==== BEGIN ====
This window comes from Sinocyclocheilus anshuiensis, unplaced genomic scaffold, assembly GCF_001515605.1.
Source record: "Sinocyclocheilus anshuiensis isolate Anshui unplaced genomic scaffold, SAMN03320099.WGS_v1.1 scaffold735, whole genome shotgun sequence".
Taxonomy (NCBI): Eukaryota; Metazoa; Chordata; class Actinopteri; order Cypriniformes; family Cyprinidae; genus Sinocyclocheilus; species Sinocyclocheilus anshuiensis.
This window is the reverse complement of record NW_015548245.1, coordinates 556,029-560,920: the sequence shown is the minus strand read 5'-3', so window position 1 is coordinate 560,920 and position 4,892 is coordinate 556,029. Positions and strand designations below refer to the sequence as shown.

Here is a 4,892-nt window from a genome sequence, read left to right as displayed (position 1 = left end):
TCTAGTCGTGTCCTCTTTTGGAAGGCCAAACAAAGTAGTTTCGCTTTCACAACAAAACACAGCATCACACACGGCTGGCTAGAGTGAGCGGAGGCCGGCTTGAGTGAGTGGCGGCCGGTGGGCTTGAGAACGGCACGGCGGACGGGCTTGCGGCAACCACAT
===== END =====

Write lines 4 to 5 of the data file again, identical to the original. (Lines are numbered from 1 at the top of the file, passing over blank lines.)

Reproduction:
This window is the reverse complement of record NW_015548245.1, coordinates 556,029-560,920: the sequence shown is the minus strand read 5'-3', so window position 1 is coordinate 560,920 and position 4,892 is coordinate 556,029. Positions and strand designations below refer to the sequence as shown.

Here is a 4,892-nt window from a genome sequence, read left to right as displayed (position 1 = left end):